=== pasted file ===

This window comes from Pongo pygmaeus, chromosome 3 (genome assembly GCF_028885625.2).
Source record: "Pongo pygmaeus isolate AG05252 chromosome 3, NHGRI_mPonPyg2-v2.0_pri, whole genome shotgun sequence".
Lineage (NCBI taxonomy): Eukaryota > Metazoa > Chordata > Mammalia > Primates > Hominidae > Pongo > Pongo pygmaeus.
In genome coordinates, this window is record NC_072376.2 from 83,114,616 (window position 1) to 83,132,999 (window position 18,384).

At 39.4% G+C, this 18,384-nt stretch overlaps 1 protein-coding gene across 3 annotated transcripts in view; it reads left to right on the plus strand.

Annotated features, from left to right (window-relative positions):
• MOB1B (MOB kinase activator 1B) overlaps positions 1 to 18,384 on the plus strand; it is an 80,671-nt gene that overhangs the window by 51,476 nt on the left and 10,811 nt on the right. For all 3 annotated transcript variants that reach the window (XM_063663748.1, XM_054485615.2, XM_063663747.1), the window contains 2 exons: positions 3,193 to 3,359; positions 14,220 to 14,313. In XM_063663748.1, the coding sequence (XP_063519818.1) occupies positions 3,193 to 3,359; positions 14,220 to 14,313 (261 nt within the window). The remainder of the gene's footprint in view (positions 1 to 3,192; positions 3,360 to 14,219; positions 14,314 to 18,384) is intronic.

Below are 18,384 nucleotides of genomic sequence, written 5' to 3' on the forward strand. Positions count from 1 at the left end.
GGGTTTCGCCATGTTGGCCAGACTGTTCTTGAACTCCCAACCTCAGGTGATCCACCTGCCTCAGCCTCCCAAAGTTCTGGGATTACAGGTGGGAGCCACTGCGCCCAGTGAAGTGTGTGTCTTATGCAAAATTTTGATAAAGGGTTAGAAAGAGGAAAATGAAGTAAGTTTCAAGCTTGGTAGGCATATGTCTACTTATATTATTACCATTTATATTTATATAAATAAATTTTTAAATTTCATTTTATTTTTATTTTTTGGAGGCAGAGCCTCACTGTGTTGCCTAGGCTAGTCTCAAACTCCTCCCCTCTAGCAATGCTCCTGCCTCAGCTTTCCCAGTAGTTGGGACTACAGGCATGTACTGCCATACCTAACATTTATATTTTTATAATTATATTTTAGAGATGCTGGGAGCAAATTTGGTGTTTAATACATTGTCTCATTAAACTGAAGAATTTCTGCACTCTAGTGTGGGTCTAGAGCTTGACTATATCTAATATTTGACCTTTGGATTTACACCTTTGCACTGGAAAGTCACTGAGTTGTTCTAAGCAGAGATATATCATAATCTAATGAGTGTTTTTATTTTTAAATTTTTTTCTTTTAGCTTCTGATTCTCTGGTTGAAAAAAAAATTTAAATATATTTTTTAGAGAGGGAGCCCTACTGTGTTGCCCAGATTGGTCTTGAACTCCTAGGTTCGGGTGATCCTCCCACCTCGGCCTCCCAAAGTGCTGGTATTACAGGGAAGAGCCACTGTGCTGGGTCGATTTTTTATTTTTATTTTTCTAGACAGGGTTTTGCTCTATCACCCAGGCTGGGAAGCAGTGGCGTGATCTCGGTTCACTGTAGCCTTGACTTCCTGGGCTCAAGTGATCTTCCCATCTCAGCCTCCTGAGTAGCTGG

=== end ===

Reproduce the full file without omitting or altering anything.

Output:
This window comes from Pongo pygmaeus, chromosome 3 (genome assembly GCF_028885625.2).
Source record: "Pongo pygmaeus isolate AG05252 chromosome 3, NHGRI_mPonPyg2-v2.0_pri, whole genome shotgun sequence".
Lineage (NCBI taxonomy): Eukaryota > Metazoa > Chordata > Mammalia > Primates > Hominidae > Pongo > Pongo pygmaeus.
In genome coordinates, this window is record NC_072376.2 from 83,114,616 (window position 1) to 83,132,999 (window position 18,384).

At 39.4% G+C, this 18,384-nt stretch overlaps 1 protein-coding gene across 3 annotated transcripts in view; it reads left to right on the plus strand.

Annotated features, from left to right (window-relative positions):
• MOB1B (MOB kinase activator 1B) overlaps positions 1 to 18,384 on the plus strand; it is an 80,671-nt gene that overhangs the window by 51,476 nt on the left and 10,811 nt on the right. For all 3 annotated transcript variants that reach the window (XM_063663748.1, XM_054485615.2, XM_063663747.1), the window contains 2 exons: positions 3,193 to 3,359; positions 14,220 to 14,313. In XM_063663748.1, the coding sequence (XP_063519818.1) occupies positions 3,193 to 3,359; positions 14,220 to 14,313 (261 nt within the window). The remainder of the gene's footprint in view (positions 1 to 3,192; positions 3,360 to 14,219; positions 14,314 to 18,384) is intronic.

Below are 18,384 nucleotides of genomic sequence, written 5' to 3' on the forward strand. Positions count from 1 at the left end.
GGGTTTCGCCATGTTGGCCAGACTGTTCTTGAACTCCCAACCTCAGGTGATCCACCTGCCTCAGCCTCCCAAAGTTCTGGGATTACAGGTGGGAGCCACTGCGCCCAGTGAAGTGTGTGTCTTATGCAAAATTTTGATAAAGGGTTAGAAAGAGGAAAATGAAGTAAGTTTCAAGCTTGGTAGGCATATGTCTACTTATATTATTACCATTTATATTTATATAAATAAATTTTTAAATTTCATTTTATTTTTATTTTTTGGAGGCAGAGCCTCACTGTGTTGCCTAGGCTAGTCTCAAACTCCTCCCCTCTAGCAATGCTCCTGCCTCAGCTTTCCCAGTAGTTGGGACTACAGGCATGTACTGCCATACCTAACATTTATATTTTTATAATTATATTTTAGAGATGCTGGGAGCAAATTTGGTGTTTAATACATTGTCTCATTAAACTGAAGAATTTCTGCACTCTAGTGTGGGTCTAGAGCTTGACTATATCTAATATTTGACCTTTGGATTTACACCTTTGCACTGGAAAGTCACTGAGTTGTTCTAAGCAGAGATATATCATAATCTAATGAGTGTTTTTATTTTTAAATTTTTTTCTTTTAGCTTCTGATTCTCTGGTTGAAAAAAAAATTTAAATATATTTTTTAGAGAGGGAGCCCTACTGTGTTGCCCAGATTGGTCTTGAACTCCTAGGTTCGGGTGATCCTCCCACCTCGGCCTCCCAAAGTGCTGGTATTACAGGGAAGAGCCACTGTGCTGGGTCGATTTTTTATTTTTATTTTTCTAGACAGGGTTTTGCTCTATCACCCAGGCTGGGAAGCAGTGGCGTGATCTCGGTTCACTGTAGCCTTGACTTCCTGGGCTCAAGTGATCTTCCCATCTCAGCCTCCTGAGTAGCTGG